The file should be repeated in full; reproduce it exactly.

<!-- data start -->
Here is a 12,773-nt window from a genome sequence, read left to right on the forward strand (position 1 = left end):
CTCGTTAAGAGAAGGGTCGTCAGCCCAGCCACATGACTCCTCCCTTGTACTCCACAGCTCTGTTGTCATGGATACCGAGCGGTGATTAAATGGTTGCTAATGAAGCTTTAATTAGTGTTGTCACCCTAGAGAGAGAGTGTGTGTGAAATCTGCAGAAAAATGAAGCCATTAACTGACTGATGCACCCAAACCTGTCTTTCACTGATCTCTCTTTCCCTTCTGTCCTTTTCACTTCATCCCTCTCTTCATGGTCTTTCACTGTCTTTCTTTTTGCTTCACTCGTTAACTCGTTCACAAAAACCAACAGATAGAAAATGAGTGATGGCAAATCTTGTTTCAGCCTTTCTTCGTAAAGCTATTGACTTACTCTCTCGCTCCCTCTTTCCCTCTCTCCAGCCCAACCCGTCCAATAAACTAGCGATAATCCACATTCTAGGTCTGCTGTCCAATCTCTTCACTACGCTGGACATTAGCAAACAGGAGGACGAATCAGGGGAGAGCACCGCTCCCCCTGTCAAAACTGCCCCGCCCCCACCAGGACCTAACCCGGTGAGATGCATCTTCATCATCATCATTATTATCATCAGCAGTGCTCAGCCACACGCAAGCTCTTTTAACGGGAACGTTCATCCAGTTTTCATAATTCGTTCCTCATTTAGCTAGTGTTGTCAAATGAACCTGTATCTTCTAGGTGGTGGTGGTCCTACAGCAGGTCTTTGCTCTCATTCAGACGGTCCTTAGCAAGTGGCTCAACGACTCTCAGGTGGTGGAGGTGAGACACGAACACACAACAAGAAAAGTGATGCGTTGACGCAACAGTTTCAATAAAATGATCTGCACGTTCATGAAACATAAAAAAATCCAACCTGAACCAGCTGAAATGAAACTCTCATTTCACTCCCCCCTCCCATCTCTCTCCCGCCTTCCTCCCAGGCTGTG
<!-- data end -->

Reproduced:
Here is a 12,773-nt window from a genome sequence, read left to right on the forward strand (position 1 = left end):
CTCGTTAAGAGAAGGGTCGTCAGCCCAGCCACATGACTCCTCCCTTGTACTCCACAGCTCTGTTGTCATGGATACCGAGCGGTGATTAAATGGTTGCTAATGAAGCTTTAATTAGTGTTGTCACCCTAGAGAGAGAGTGTGTGTGAAATCTGCAGAAAAATGAAGCCATTAACTGACTGATGCACCCAAACCTGTCTTTCACTGATCTCTCTTTCCCTTCTGTCCTTTTCACTTCATCCCTCTCTTCATGGTCTTTCACTGTCTTTCTTTTTGCTTCACTCGTTAACTCGTTCACAAAAACCAACAGATAGAAAATGAGTGATGGCAAATCTTGTTTCAGCCTTTCTTCGTAAAGCTATTGACTTACTCTCTCGCTCCCTCTTTCCCTCTCTCCAGCCCAACCCGTCCAATAAACTAGCGATAATCCACATTCTAGGTCTGCTGTCCAATCTCTTCACTACGCTGGACATTAGCAAACAGGAGGACGAATCAGGGGAGAGCACCGCTCCCCCTGTCAAAACTGCCCCGCCCCCACCAGGACCTAACCCGGTGAGATGCATCTTCATCATCATCATTATTATCATCAGCAGTGCTCAGCCACACGCAAGCTCTTTTAACGGGAACGTTCATCCAGTTTTCATAATTCGTTCCTCATTTAGCTAGTGTTGTCAAATGAACCTGTATCTTCTAGGTGGTGGTGGTCCTACAGCAGGTCTTTGCTCTCATTCAGACGGTCCTTAGCAAGTGGCTCAACGACTCTCAGGTGGTGGAGGTGAGACACGAACACACAACAAGAAAAGTGATGCGTTGACGCAACAGTTTCAATAAAATGATCTGCACGTTCATGAAACATAAAAAAATCCAACCTGAACCAGCTGAAATGAAACTCTCATTTCACTCCCCCCTCCCATCTCTCTCCCGCCTTCCTCCCAGGCTGTG